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Review – The World Ends with You

posted on June 26th, 2008 by horatio

Set in present-day Shibuya, a Tokyo ward is famous for its fashion, The World Ends with You (TWEWY) is an RPG that follows the story of Neku Sakuraba as he wakes up in a busy intersection with no memories. A text message informs him that for the next week he will be a participant in the Reaper’s Game; failure to participate risks erasure. Players follow Neku’s journey of self-discovery (turning from emo-punk to… less of an emo-punk) as he meets other players of the Reaper’s Game and tries to discover the stakes of the game, why he’s playing, and how to win.

Now, I may be a bit biased since I can sing along to an unfortunate amount of Utada Hikaru and Rachel Yamagata tunes, but the aesthetic of TWEWY is delicious and expertly executed. The game’s soundtrack revolves around a combination of trance and j-pop style music with heavy hooks that make you feel like you’ve slipped into a mall with your friends. I actually shelled out the 10 or so bucks to buy the soundtrack on iTunes, and based on the album’s popularity I’m not only person to do so.

Shiki attempts to exorcise this Noise with the power of Christ while Neku sticks to the traditional beat-the-shit-out-of-it-with-a-sword technique.

The overworld and battle sprites are simple but sharp and the gameplay is very smooth. The graphics really shine in the cut scenes; I’m a big fan of the art director’s work in the Kingdom Hearts series and even though some of this seems a bit of a ripoff everything feels much more at home because of the game’s Shibuya setting. I won’t spoil anything here, but the nature of the plot does a great job of explaining away the problem of walking around a shopping district while simultaneously fighting hordes of evil monsters.

The game also has a sharp script with a number of pop culture references and send-ups of other videogames. In the end TWEWY simply creates an immersive world by implementing its unique, Japanese pop-culture aesthetic in every part of the game.

As players explore Shibuya attempting to complete the missions assigned by the Reapers they can choose to participate in random action RPG battles. The two components that set TWEWY apart from other games are its fashion system and stride cross battle system. Eschewing traditional armor (unlike $300 raw indigo selvage denim, adamantium mail isn’t popular in Tokyo these days), TWEWY has players don articles of everyday clothing from thirteen different clothing brands.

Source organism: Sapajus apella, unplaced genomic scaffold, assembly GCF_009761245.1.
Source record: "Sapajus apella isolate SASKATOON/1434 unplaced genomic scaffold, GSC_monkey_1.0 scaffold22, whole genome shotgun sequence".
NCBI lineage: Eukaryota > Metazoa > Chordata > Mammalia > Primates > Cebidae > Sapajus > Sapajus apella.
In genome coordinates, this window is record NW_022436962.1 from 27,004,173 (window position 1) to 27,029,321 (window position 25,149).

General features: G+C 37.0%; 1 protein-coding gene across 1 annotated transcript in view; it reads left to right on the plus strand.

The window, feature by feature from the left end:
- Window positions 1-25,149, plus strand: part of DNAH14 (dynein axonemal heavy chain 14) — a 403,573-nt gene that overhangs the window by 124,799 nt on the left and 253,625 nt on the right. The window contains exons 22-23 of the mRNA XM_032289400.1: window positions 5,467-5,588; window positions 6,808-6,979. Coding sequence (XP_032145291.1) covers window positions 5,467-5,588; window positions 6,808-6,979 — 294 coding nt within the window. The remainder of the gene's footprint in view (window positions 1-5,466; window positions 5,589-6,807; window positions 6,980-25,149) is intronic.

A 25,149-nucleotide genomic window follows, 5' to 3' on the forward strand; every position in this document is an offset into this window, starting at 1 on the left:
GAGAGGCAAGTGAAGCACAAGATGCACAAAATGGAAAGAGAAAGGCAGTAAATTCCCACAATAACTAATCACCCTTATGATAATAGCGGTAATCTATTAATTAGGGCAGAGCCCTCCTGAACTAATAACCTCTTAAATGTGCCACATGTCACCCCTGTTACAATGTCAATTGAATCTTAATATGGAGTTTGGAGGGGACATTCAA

Of course, just like that awesome pair of black and hot pink shoes you bought three weeks ago, unless you have a high enough bravery stat, having good clothing won’t matter because you can’t wear it. Unlike you, however, Neku can down a few delicious treats in order to increase his bravery and wear more daring, helpful clothing.

Furthermore, having clothes that confer good stat bonuses alone isn’t enough, each section of Shibuya has its own trends in clothing brands, and wearing the popular threads will net you bonuses like double damage while wearing the unpopular brands can halve the strength of your attacks. Of course, what you wear will also influence trends, and so players can determine how much of their wardrobe they want to diversify or concentrate in order to be prepared.

While I find this system intriguing and the addition of a bravery stat as a prerequisite to wearing clothing, I rarely paid attention to the trends of which clothing was popular except in the few rare instances in which the game forces you to increase their popularity. And finally, purchasing items from a store will build you affection with the clerk, who will then offer you new items and unlock special abilities in certain articles of clothing. It’s OCD heaven.

TWEWY takes some serious risks with the battle system, which in some ways pay off, but in other ways are incredibly frustrating. To begin, you fight the game’s monsters, “noise,” on both ds screens at once with Neku and his partner. Neku’s partner will be on the top screen and is controlled by tapping either the d-pad or buttons, with certain combinations granting you stronger attacks, while Neku is controlled with the stylus on the bottom screen. Neku has access to a deck of up to six pins that form his different attacks (which possess a nice variety, from projectiles to earthquakes caused by blowing into the DS microphone to telekinetic powers that allow you to throw in game objects at enemies) and new pins can be acquired by defeating monsters. Pins can be leveled up in a number of ways (including use in battle, mingling via your DS’s wireless function, and actually shutting down your DS and not playing) to become more powerful and sometimes evolve into new Pokem… er pins, entirely.